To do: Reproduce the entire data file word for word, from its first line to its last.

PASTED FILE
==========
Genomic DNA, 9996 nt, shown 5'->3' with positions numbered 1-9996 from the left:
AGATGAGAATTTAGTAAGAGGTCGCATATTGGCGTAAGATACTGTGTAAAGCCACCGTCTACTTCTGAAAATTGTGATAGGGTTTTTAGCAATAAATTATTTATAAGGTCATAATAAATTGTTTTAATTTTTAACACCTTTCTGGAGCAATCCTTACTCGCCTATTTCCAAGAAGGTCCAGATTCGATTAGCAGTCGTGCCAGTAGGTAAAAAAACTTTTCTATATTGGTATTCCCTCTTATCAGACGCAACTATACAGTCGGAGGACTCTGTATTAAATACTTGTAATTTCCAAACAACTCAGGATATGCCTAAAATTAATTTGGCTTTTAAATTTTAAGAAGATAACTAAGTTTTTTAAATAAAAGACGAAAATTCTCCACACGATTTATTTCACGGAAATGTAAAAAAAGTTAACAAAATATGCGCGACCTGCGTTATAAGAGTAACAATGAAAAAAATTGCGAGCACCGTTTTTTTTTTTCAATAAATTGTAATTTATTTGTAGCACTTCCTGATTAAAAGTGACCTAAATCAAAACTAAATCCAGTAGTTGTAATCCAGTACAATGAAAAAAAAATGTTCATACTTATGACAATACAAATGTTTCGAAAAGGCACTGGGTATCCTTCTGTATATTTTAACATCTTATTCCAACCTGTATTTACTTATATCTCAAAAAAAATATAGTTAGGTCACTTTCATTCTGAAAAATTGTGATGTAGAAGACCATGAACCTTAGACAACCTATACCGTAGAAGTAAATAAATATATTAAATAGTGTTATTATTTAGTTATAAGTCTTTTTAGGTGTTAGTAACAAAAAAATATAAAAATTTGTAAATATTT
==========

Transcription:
Genomic DNA, 9996 nt, shown 5'->3' with positions numbered 1-9996 from the left:
AGATGAGAATTTAGTAAGAGGTCGCATATTGGCGTAAGATACTGTGTAAAGCCACCGTCTACTTCTGAAAATTGTGATAGGGTTTTTAGCAATAAATTATTTATAAGGTCATAATAAATTGTTTTAATTTTTAACACCTTTCTGGAGCAATCCTTACTCGCCTATTTCCAAGAAGGTCCAGATTCGATTAGCAGTCGTGCCAGTAGGTAAAAAAACTTTTCTATATTGGTATTCCCTCTTATCAGACGCAACTATACAGTCGGAGGACTCTGTATTAAATACTTGTAATTTCCAAACAACTCAGGATATGCCTAAAATTAATTTGGCTTTTAAATTTTAAGAAGATAACTAAGTTTTTTAAATAAAAGACGAAAATTCTCCACACGATTTATTTCACGGAAATGTAAAAAAAGTTAACAAAATATGCGCGACCTGCGTTATAAGAGTAACAATGAAAAAAATTGCGAGCACCGTTTTTTTTTTTCAATAAATTGTAATTTATTTGTAGCACTTCCTGATTAAAAGTGACCTAAATCAAAACTAAATCCAGTAGTTGTAATCCAGTACAATGAAAAAAAAATGTTCATACTTATGACAATACAAATGTTTCGAAAAGGCACTGGGTATCCTTCTGTATATTTTAACATCTTATTCCAACCTGTATTTACTTATATCTCAAAAAAAATATAGTTAGGTCACTTTCATTCTGAAAAATTGTGATGTAGAAGACCATGAACCTTAGACAACCTATACCGTAGAAGTAAATAAATATATTAAATAGTGTTATTATTTAGTTATAAGTCTTTTTAGGTGTTAGTAACAAAAAAATATAAAAATTTGTAAATATTT